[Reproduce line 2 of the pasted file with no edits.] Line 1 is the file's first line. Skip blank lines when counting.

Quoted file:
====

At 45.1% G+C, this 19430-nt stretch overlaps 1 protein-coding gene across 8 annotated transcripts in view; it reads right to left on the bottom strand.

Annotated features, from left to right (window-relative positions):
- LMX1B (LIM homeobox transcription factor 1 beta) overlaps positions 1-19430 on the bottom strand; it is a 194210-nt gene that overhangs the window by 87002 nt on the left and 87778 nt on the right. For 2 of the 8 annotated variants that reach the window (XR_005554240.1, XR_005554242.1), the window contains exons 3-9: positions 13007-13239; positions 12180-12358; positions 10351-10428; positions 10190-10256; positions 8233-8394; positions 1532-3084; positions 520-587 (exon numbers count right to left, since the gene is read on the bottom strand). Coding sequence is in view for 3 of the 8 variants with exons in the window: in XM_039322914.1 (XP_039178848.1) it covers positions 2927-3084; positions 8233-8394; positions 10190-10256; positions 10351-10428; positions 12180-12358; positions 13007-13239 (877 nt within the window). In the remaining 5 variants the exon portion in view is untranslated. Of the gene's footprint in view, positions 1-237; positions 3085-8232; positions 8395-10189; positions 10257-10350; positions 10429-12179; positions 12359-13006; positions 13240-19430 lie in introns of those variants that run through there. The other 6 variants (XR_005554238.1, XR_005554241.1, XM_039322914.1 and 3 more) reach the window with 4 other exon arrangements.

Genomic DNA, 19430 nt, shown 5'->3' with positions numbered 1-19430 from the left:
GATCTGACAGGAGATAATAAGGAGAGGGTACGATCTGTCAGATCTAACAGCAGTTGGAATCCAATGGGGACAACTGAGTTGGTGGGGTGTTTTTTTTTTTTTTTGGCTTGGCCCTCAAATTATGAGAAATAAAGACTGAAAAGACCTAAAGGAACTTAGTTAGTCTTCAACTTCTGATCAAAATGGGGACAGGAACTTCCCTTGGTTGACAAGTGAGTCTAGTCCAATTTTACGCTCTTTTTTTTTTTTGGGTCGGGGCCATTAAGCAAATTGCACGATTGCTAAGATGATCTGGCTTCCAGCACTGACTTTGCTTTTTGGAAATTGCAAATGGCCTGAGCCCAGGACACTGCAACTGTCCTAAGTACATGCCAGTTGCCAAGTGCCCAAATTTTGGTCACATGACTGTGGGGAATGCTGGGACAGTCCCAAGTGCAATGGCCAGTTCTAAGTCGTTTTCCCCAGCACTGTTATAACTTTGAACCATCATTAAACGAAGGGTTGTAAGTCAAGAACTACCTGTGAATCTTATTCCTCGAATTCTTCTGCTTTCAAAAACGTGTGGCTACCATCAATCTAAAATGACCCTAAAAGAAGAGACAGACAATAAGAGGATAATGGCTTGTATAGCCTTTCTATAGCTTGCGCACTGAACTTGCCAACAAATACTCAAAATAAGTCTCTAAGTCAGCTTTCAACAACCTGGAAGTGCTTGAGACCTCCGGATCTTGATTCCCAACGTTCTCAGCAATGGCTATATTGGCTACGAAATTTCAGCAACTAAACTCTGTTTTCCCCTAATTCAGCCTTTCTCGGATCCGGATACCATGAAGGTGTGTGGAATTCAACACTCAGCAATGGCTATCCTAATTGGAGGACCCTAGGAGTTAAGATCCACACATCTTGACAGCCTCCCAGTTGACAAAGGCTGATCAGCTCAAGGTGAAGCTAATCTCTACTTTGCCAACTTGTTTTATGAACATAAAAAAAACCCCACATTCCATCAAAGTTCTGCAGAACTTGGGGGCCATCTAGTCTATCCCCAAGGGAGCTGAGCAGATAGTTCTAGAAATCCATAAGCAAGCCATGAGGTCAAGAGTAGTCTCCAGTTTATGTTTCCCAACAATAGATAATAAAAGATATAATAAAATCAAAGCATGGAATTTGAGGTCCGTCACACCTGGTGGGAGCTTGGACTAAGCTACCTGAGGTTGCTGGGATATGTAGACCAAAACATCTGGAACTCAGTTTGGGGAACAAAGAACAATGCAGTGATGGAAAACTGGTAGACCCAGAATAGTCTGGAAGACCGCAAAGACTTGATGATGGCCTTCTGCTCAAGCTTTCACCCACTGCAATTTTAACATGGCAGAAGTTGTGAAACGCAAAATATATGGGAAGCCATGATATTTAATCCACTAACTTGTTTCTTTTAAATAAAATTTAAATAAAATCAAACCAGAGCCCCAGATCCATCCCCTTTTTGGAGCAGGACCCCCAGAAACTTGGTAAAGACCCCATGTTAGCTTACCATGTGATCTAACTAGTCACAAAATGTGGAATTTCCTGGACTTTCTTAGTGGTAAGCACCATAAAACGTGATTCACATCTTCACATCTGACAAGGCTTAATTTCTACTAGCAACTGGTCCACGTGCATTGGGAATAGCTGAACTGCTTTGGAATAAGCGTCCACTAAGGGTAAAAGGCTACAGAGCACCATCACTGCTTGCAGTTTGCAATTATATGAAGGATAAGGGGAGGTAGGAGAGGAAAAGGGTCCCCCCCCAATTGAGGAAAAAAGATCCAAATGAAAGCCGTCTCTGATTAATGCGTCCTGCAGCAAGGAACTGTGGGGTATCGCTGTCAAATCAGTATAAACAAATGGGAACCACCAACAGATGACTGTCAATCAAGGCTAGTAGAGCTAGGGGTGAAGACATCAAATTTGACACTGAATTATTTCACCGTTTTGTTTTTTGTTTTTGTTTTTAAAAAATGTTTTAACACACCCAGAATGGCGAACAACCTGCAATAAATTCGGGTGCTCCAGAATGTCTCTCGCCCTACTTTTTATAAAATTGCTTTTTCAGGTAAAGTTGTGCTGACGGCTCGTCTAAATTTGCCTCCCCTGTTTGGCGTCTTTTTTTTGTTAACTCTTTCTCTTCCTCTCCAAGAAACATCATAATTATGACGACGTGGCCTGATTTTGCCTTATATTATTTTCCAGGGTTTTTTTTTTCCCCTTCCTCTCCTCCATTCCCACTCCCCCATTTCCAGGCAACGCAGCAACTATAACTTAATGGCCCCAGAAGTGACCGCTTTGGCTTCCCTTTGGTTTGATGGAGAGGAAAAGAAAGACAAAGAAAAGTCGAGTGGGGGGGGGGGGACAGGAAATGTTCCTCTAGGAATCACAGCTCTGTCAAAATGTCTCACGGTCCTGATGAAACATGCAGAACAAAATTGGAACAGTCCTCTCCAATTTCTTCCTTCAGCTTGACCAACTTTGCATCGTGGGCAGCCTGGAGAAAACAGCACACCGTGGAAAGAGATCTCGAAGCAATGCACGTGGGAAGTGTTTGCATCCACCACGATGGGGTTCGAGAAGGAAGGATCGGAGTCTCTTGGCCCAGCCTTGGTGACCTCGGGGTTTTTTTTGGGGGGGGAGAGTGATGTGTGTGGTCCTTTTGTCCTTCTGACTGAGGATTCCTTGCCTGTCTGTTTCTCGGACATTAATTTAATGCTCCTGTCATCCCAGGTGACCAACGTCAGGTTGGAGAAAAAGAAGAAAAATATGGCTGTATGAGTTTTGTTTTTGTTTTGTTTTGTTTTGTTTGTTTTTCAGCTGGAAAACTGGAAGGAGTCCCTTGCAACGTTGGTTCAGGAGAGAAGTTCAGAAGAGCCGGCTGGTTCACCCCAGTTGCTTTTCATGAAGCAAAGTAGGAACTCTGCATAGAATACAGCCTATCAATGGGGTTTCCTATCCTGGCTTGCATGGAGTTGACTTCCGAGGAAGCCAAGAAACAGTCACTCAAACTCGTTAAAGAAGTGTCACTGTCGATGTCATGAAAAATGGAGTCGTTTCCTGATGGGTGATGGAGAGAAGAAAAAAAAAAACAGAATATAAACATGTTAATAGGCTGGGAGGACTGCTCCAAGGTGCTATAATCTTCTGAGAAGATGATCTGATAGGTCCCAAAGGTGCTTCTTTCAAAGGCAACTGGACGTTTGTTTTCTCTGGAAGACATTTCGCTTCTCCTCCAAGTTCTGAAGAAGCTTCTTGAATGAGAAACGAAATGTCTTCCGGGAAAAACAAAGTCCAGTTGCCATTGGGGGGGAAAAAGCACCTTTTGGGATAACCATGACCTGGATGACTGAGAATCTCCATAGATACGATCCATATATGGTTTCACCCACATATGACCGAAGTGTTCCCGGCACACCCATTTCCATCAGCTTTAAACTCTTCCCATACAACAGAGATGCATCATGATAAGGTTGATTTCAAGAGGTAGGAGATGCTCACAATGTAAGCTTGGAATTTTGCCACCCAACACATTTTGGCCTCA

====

Annotated features, from left to right (window-relative positions):